Freed slaves were given artificial names, often tied to the slave owner, the plantation, or random amalgamations of Dutch cities or Dutch-sounding words, although regular Dutch surnames were banned.
Berghout and Seedorf were used as was Madretsma (Amsterdam spelt backwards) and Eendragt, a plantation name that means harmony. Other names translate as Obedient, Cheap, Tame, and Submission.
Linda Nooitmeer believes these names serve as a reminder they were once subordinate, and that the chain was never fully relinquished.
Hundreds express interest
With that link to their ancestral home long destroyed, many have gone in search of their African roots to find a name that better represents who they are.
Among them was Yaw, who went to Ghana. And now Utrecht is removing the cost, he plans to make Yaw official, replacing his existing name Guno Mac Intosch.
“As soon as that door opens,” he gestures to the city hall, “I’ll be at the front of the queue.”
Last year almost 3,000 people opted to switch their surnames, but only one mentioned colonial connotations. Utrecht’s promise to cancel the fee and paperwork has already resulted in hundreds of expressions of interest.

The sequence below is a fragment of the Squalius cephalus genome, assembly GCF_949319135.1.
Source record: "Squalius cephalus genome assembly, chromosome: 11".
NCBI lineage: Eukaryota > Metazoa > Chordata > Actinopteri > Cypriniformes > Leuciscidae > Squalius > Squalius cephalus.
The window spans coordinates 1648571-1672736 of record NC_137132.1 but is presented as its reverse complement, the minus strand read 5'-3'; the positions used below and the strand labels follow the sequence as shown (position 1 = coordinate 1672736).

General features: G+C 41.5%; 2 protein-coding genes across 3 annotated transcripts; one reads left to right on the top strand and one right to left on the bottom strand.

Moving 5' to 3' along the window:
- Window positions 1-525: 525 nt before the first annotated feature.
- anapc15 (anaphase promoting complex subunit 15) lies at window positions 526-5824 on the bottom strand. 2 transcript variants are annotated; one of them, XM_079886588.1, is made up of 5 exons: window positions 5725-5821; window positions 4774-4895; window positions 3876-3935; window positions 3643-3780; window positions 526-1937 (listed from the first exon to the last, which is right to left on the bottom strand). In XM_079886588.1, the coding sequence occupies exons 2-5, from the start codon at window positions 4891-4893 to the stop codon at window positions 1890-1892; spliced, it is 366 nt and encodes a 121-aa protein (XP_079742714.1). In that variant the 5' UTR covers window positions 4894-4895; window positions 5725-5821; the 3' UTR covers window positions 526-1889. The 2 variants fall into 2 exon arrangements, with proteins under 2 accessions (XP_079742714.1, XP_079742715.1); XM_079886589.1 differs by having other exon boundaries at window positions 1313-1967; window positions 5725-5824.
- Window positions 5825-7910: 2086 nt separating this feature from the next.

“Maybe it’s not the exact same name our ancestors had,” Ms. Nooitmeer explains, “But it was given within the spirit from Africa. And that’s really powerful to give your children and descendants.” Their names are an integral part of their identity, she says.
After emancipation, some created collectives and bought the cotton fields.
For them, adopting a new name was an act of empowerment, as the owned became the owners. Ms. Nooitmeer believes they would have understood why their descendants were trying to rediscover what she calls their African energy.
A slavery exhibition was recently held at the Rijksmuseum in Amsterdam, curated by its head of history, Valika Smuelders.
We meet in The Hague’s historic centre, in Lange Voorhout, which she explains was built on wealth generated by the slave trade.